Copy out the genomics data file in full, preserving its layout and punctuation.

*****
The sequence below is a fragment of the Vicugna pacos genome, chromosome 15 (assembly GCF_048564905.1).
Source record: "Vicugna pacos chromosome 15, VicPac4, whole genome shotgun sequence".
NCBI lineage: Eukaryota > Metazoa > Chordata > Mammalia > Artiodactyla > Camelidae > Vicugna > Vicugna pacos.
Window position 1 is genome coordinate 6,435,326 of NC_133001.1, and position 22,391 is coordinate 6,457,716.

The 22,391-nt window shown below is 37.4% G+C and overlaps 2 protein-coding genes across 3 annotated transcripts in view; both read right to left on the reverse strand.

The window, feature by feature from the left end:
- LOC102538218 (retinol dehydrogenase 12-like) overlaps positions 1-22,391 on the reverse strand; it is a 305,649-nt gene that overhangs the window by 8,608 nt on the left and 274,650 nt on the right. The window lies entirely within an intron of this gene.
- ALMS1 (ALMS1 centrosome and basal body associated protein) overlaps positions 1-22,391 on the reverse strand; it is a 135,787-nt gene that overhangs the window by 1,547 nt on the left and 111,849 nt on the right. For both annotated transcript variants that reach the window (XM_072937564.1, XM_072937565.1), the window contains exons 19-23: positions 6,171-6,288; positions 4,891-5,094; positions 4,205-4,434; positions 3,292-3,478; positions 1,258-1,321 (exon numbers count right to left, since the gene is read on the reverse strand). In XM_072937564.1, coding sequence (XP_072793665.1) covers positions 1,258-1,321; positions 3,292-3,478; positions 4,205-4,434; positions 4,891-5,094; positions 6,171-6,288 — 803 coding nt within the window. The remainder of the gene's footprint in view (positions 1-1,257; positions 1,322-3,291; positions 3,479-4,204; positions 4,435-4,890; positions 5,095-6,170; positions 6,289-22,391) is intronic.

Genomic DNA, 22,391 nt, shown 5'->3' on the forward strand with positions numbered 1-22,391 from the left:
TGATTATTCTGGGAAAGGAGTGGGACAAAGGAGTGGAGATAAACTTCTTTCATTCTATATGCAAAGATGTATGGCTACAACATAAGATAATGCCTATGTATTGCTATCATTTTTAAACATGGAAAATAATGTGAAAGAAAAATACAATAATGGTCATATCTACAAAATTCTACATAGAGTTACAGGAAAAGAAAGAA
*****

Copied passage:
The sequence below is a fragment of the Vicugna pacos genome, chromosome 15 (assembly GCF_048564905.1).
Source record: "Vicugna pacos chromosome 15, VicPac4, whole genome shotgun sequence".
NCBI lineage: Eukaryota > Metazoa > Chordata > Mammalia > Artiodactyla > Camelidae > Vicugna > Vicugna pacos.
Window position 1 is genome coordinate 6,435,326 of NC_133001.1, and position 22,391 is coordinate 6,457,716.

The 22,391-nt window shown below is 37.4% G+C and overlaps 2 protein-coding genes across 3 annotated transcripts in view; both read right to left on the reverse strand.

The window, feature by feature from the left end:
- LOC102538218 (retinol dehydrogenase 12-like) overlaps positions 1-22,391 on the reverse strand; it is a 305,649-nt gene that overhangs the window by 8,608 nt on the left and 274,650 nt on the right. The window lies entirely within an intron of this gene.
- ALMS1 (ALMS1 centrosome and basal body associated protein) overlaps positions 1-22,391 on the reverse strand; it is a 135,787-nt gene that overhangs the window by 1,547 nt on the left and 111,849 nt on the right. For both annotated transcript variants that reach the window (XM_072937564.1, XM_072937565.1), the window contains exons 19-23: positions 6,171-6,288; positions 4,891-5,094; positions 4,205-4,434; positions 3,292-3,478; positions 1,258-1,321 (exon numbers count right to left, since the gene is read on the reverse strand). In XM_072937564.1, coding sequence (XP_072793665.1) covers positions 1,258-1,321; positions 3,292-3,478; positions 4,205-4,434; positions 4,891-5,094; positions 6,171-6,288 — 803 coding nt within the window. The remainder of the gene's footprint in view (positions 1-1,257; positions 1,322-3,291; positions 3,479-4,204; positions 4,435-4,890; positions 5,095-6,170; positions 6,289-22,391) is intronic.

Genomic DNA, 22,391 nt, shown 5'->3' on the forward strand with positions numbered 1-22,391 from the left:
TGATTATTCTGGGAAAGGAGTGGGACAAAGGAGTGGAGATAAACTTCTTTCATTCTATATGCAAAGATGTATGGCTACAACATAAGATAATGCCTATGTATTGCTATCATTTTTAAACATGGAAAATAATGTGAAAGAAAAATACAATAATGGTCATATCTACAAAATTCTACATAGAGTTACAGGAAAAGAAAGAA